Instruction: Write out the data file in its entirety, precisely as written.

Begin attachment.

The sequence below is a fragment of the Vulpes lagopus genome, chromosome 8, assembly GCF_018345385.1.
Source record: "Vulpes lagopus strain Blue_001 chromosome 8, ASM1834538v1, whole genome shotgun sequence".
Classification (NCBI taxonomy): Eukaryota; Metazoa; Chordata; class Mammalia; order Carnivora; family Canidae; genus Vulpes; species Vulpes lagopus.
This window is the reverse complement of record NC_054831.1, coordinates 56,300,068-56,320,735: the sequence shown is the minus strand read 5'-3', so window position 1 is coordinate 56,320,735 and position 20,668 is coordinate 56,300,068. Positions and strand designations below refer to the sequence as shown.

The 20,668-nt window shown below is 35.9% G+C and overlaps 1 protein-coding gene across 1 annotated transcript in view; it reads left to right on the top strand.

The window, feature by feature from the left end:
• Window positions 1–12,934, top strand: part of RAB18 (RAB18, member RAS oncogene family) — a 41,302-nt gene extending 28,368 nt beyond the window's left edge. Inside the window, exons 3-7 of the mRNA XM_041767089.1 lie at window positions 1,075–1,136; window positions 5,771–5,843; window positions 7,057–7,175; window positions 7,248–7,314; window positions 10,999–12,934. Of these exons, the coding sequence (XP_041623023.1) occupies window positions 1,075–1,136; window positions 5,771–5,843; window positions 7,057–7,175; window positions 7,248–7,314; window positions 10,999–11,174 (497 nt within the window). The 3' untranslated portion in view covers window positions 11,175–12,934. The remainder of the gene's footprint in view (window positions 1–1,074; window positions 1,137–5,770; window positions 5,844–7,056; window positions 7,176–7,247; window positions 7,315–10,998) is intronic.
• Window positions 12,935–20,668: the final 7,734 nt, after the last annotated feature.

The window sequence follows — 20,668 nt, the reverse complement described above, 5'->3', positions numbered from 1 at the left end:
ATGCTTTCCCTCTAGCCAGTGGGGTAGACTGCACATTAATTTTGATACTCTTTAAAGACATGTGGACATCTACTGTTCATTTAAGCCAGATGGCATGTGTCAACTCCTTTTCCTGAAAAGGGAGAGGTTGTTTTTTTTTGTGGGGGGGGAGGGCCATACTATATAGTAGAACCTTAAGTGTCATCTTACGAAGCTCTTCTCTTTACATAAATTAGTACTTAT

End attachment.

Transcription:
The sequence below is a fragment of the Vulpes lagopus genome, chromosome 8, assembly GCF_018345385.1.
Source record: "Vulpes lagopus strain Blue_001 chromosome 8, ASM1834538v1, whole genome shotgun sequence".
Classification (NCBI taxonomy): Eukaryota; Metazoa; Chordata; class Mammalia; order Carnivora; family Canidae; genus Vulpes; species Vulpes lagopus.
This window is the reverse complement of record NC_054831.1, coordinates 56,300,068-56,320,735: the sequence shown is the minus strand read 5'-3', so window position 1 is coordinate 56,320,735 and position 20,668 is coordinate 56,300,068. Positions and strand designations below refer to the sequence as shown.

The 20,668-nt window shown below is 35.9% G+C and overlaps 1 protein-coding gene across 1 annotated transcript in view; it reads left to right on the top strand.

The window, feature by feature from the left end:
• Window positions 1–12,934, top strand: part of RAB18 (RAB18, member RAS oncogene family) — a 41,302-nt gene extending 28,368 nt beyond the window's left edge. Inside the window, exons 3-7 of the mRNA XM_041767089.1 lie at window positions 1,075–1,136; window positions 5,771–5,843; window positions 7,057–7,175; window positions 7,248–7,314; window positions 10,999–12,934. Of these exons, the coding sequence (XP_041623023.1) occupies window positions 1,075–1,136; window positions 5,771–5,843; window positions 7,057–7,175; window positions 7,248–7,314; window positions 10,999–11,174 (497 nt within the window). The 3' untranslated portion in view covers window positions 11,175–12,934. The remainder of the gene's footprint in view (window positions 1–1,074; window positions 1,137–5,770; window positions 5,844–7,056; window positions 7,176–7,247; window positions 7,315–10,998) is intronic.
• Window positions 12,935–20,668: the final 7,734 nt, after the last annotated feature.

The window sequence follows — 20,668 nt, the reverse complement described above, 5'->3', positions numbered from 1 at the left end:
ATGCTTTCCCTCTAGCCAGTGGGGTAGACTGCACATTAATTTTGATACTCTTTAAAGACATGTGGACATCTACTGTTCATTTAAGCCAGATGGCATGTGTCAACTCCTTTTCCTGAAAAGGGAGAGGTTGTTTTTTTTTGTGGGGGGGGAGGGCCATACTATATAGTAGAACCTTAAGTGTCATCTTACGAAGCTCTTCTCTTTACATAAATTAGTACTTAT